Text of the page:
The Arts helps you to express your emotions.  Publishing a book is an arduous process. It requires trust, perseverance and humility.  Despite having a clear vision for the book, Rita learned to express her emotions through her art:   “It’s a lot of vulnerability . . . and you have to grow a thick skin.”  Besides trusting her editor with revisions, she had to learn to let go of some of her ideas.  For example, Rita had initially wanted the story to take place in a library, but after an exchange with the professionals, Rita decided to trust their judgement.   Kristin [her editor] gave her “a lot of great changes; a lot of great editing that [she] wouldn’t have thought of [herself]. Ultimately, it made the story better.”  Coping with criticism is another challenge. “People are going to read the book and will have opinions,” she said, “and you can’t control that.  Once the book goes out into the world it doesn’t belong to the writer; it belongs to the reader now.”   This was a challenge for Rita since she “sometimes just wants people to like [her].”  Trying to please others has always been part of her nature, but she knew it was something she needed to overcome.  And she did! “I can’t take it all personally . .  . [I’ll] just try to absorb all the good stuff and not the negative stuff.”  Good advice to heed during our solitary quarantine.  Sometimes, being alone allows us to be still, be patient, and listen.  Take a personal inventory of where you are at this stage of your life.  How much have you grown emotionally? What regrets can be amended? Introspection can offer time to examine our behaviors and what motivates us to be who we are. Make a list. What do you like about yourself? What do you need to change? What are some of your fears? Anxieties that keep you from taking a leap to a new job? Starting a new relationship?  Carpe Diem! Seize the day like Edward and Rita, to “[be] distraught and unsure of what to do…But Wait . . . “

The Arts gives you confidence.  Visiting schools has served to instill and inspire young audiences.  “If I can do it, “she says to her young charges, “you can do it. “ By being “live” Rita de-mystifies the persona of the author:  “Authors aren’t these mystical creatures; we’re people just like YOU!”  It is instilling this kind of confidence that made one child exclaim, “Now I want to write a book because I know that you did!”  To offer some sustainability once she has left the classroom, Rita provides her contact information to encourage her young prodigies to keep in touch.  For this teacher of Rita Meade, there is nothing more satisfying than to have a former student acknowledge how I might have played a part in the pursuit of her career. And why, during the corona virus we can look back on those teachers whose lessons have long ago shaped who we are and are grateful for their tutelage.  Write a note to that teacher.  Look them up on social media.  Thank them for their “art” of molding you into the human being you are today.  And why…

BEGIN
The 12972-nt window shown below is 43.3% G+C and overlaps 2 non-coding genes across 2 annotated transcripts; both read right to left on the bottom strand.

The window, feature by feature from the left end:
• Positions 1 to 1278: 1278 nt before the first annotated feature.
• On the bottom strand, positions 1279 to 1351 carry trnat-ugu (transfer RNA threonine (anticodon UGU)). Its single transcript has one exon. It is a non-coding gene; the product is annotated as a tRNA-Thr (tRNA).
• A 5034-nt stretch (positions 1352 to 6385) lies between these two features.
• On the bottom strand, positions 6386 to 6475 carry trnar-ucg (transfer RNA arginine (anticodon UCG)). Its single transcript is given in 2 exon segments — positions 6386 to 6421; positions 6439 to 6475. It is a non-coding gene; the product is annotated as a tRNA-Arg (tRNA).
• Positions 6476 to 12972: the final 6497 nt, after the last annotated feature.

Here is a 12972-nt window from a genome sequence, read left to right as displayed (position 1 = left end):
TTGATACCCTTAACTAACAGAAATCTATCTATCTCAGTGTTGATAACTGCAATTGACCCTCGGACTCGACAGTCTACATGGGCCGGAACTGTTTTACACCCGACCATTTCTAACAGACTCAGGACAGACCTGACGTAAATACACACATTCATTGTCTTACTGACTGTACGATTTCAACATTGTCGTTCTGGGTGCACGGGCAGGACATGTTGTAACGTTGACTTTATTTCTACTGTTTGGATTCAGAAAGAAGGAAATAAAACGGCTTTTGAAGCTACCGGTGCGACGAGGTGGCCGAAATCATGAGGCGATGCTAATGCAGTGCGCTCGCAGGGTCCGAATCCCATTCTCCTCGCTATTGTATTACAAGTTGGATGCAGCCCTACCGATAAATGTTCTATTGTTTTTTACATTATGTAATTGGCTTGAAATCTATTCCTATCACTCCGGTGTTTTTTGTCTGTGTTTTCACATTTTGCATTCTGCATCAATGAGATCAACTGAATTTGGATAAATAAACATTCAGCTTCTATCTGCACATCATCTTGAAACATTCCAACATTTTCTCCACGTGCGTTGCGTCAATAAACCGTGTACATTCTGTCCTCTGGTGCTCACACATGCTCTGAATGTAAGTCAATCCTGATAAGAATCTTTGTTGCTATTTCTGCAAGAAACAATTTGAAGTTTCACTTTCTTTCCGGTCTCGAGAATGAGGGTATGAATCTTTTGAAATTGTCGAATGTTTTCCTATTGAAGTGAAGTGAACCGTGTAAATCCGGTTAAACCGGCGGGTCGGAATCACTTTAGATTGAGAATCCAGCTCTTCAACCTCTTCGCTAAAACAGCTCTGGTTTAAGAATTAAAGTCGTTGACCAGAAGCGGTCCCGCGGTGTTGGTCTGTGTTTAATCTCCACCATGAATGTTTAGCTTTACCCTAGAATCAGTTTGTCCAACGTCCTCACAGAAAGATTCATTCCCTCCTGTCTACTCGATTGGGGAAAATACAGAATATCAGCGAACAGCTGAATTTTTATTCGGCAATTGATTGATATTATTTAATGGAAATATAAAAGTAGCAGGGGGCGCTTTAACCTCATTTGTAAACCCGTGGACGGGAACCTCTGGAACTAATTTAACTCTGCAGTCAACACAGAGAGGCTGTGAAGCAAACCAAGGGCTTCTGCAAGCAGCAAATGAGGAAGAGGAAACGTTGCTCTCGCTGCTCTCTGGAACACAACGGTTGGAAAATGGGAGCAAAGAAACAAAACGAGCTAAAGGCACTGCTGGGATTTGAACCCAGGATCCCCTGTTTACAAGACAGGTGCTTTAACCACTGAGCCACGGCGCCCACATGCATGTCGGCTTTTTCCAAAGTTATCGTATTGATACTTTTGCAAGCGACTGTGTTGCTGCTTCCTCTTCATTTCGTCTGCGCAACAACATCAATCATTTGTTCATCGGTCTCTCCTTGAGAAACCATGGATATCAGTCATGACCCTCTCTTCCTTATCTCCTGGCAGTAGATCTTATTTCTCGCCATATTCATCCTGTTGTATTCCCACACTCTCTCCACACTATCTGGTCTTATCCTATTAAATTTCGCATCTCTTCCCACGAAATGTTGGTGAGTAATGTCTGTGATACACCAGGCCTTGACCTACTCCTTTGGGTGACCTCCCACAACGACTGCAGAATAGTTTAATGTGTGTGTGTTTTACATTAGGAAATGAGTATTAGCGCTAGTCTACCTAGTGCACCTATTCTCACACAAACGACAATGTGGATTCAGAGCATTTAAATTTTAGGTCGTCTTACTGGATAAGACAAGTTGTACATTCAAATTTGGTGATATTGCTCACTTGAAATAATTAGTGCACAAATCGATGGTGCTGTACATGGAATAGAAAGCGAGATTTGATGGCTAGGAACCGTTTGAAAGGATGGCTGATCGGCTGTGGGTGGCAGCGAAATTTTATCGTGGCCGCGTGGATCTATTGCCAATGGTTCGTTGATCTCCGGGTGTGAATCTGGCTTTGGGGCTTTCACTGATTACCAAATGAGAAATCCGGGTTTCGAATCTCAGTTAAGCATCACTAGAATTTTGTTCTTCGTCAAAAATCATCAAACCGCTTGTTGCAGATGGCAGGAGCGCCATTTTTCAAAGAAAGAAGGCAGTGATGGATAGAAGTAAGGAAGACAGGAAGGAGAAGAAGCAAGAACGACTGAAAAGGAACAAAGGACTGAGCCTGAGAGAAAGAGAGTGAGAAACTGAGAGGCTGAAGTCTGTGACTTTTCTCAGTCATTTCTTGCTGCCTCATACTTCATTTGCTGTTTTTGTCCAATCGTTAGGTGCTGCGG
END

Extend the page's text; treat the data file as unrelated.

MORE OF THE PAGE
The Arts are an investmentNikki Haley former UN Ambassador recently shot off a tweet denouncing the emergency funding given to the National Endowment for the Arts, National Endowment for the Humanities, Corporation for Public Broadcasting, and the Kennedy Center as irresponsible and queried:  “How many more people could have been helped with this money?”  Rita would definitively tell her how “lucky she [Rita] is to see every day the difference that the arts make in children’s lives. . . if I’m doing story time or we’re doing an arts and crafts class you can see how it stimulates the children’s creativity and their thought processes and learning and just their emotional happiness.”  There is no doubt that the arts are fun for kids. Diving into those finger paints and making a beautiful picture to hang on the fridge is awesome. Acting in a play is exhilarating.  Ensure that they continue to shape and inspire our souls.  Use this time to donate to your favorite art institution, be it the playful Paperbag Players or Lincoln Center.  It’s what makes us humane. It is what will be our legacy.  We will survive this pandemic. With the Arts, anything is possible; because after all,   “Edward knows that it’s okay even for particular pigs to get messy. . . . “

Coda:  Frances McGarry, Ph.D. is a dedicated arts advocate committed to raising awareness of how The Arts Rejuvenate. The Arts Restore. The Arts are our Supernatural Gift.  It is the force that unites us as a single, breathing, living entity that connects every human being to be all that is good and pure.  She created a blog and podcast First Online With Fran to raise awareness of ordinary people doing extraordinary things in the Arts like Rita Meade and so many others. What will YOU do during this pandemic to make our world a richer, better place to be?